It was hard not to notice that in a building filled with displays, the vice president was himself an exhibit. As he toured, he was trailed by watchful Secret Service agents, members of his staff, and this reporter. No wonder the man does not smile all the time.
Before Cheney left the museum, an Air Force B-2 stealth bomber was spotted overhead, on its way to make a flyover at the home football game VMI was playing against Liberty University. It helps to have the vice president as a visitor if you want that kind of military display at a college football game.
A minute after Cheney said his goodbyes to VMI officials, the motorcade was rolling on its 55-minute drive to Roanoke for the brief flight back to Washington.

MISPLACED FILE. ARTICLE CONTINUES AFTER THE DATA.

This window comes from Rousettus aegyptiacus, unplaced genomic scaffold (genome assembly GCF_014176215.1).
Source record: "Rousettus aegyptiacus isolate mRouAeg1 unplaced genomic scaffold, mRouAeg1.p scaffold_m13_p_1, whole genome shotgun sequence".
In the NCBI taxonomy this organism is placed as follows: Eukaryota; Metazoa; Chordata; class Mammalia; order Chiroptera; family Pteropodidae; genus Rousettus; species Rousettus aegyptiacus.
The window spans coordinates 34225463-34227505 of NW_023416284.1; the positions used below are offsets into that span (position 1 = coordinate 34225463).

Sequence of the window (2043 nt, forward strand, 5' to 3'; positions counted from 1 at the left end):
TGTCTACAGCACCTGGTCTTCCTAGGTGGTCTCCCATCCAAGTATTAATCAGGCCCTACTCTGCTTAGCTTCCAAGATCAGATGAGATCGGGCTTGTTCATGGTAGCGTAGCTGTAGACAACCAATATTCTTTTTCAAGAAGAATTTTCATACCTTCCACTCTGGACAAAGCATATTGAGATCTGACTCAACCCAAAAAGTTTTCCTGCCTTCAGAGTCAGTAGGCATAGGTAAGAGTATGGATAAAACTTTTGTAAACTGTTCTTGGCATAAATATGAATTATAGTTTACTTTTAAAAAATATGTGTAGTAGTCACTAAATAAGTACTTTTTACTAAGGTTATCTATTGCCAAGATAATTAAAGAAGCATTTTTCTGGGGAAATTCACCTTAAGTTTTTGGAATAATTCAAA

Citing concern for the privacy of other patients, the vice president’s office did not invite the press to accompany Cheney on his ride to the Malcolm Grove Medical Center at Andrews.
About half an hour after Cheney left for the exam, the vice president’s assistant for communications said, “The Vice President has completed a scheduled X-ray evaluation of long-standing knee arthritis. The films are pending interpretation by his doctors at George Washington University Hospital. The vice president is returning to his residence in St. Michaels to resume his normal schedule.”
Shortly after she spoke, the vice president’s motorcade pulled onto the tarmac at Andrews. He climbed into a helicopter and flew to his weekend getaway on Maryland’s Eastern Shore, leaving most of his staff and the press behind.